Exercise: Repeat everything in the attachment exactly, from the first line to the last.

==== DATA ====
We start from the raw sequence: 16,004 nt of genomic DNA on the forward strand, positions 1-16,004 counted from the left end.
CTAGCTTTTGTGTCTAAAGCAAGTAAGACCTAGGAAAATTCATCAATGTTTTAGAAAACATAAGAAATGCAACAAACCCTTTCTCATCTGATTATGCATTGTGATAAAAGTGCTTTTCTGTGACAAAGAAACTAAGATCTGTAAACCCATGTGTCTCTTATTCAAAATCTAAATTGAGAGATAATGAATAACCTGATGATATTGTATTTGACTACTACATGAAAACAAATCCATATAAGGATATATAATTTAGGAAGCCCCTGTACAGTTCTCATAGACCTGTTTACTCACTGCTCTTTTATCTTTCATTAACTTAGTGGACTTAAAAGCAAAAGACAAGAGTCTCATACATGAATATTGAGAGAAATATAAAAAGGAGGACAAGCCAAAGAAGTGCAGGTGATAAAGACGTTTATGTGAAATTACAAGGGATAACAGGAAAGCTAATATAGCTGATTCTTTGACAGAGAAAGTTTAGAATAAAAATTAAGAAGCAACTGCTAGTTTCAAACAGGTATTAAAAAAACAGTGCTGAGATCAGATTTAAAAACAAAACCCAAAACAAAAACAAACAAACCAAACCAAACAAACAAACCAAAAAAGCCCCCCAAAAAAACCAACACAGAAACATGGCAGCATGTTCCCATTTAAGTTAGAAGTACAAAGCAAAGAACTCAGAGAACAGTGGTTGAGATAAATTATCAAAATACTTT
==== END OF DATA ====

We start from the raw sequence: 16,004 nt of genomic DNA on the forward strand, positions 1-16,004 counted from the left end.
CTAGCTTTTGTGTCTAAAGCAAGTAAGACCTAGGAAAATTCATCAATGTTTTAGAAAACATAAGAAATGCAACAAACCCTTTCTCATCTGATTATGCATTGTGATAAAAGTGCTTTTCTGTGACAAAGAAACTAAGATCTGTAAACCCATGTGTCTCTTATTCAAAATCTAAATTGAGAGATAATGAATAACCTGATGATATTGTATTTGACTACTACATGAAAACAAATCCATATAAGGATATATAATTTAGGAAGCCCCTGTACAGTTCTCATAGACCTGTTTACTCACTGCTCTTTTATCTTTCATTAACTTAGTGGACTTAAAAGCAAAAGACAAGAGTCTCATACATGAATATTGAGAGAAATATAAAAAGGAGGACAAGCCAAAGAAGTGCAGGTGATAAAGACGTTTATGTGAAATTACAAGGGATAACAGGAAAGCTAATATAGCTGATTCTTTGACAGAGAAAGTTTAGAATAAAAATTAAGAAGCAACTGCTAGTTTCAAACAGGTATTAAAAAAACAGTGCTGAGATCAGATTTAAAAACAAAACCCAAAACAAAAACAAACAAACCAAACCAAACAAACAAACCAAAAAAGCCCCCCAAAAAAACCAACACAGAAACATGGCAGCATGTTCCCATTTAAGTTAGAAGTACAAAGCAAAGAACTCAGAGAACAGTGGTTGAGATAAATTATCAAAATACTTT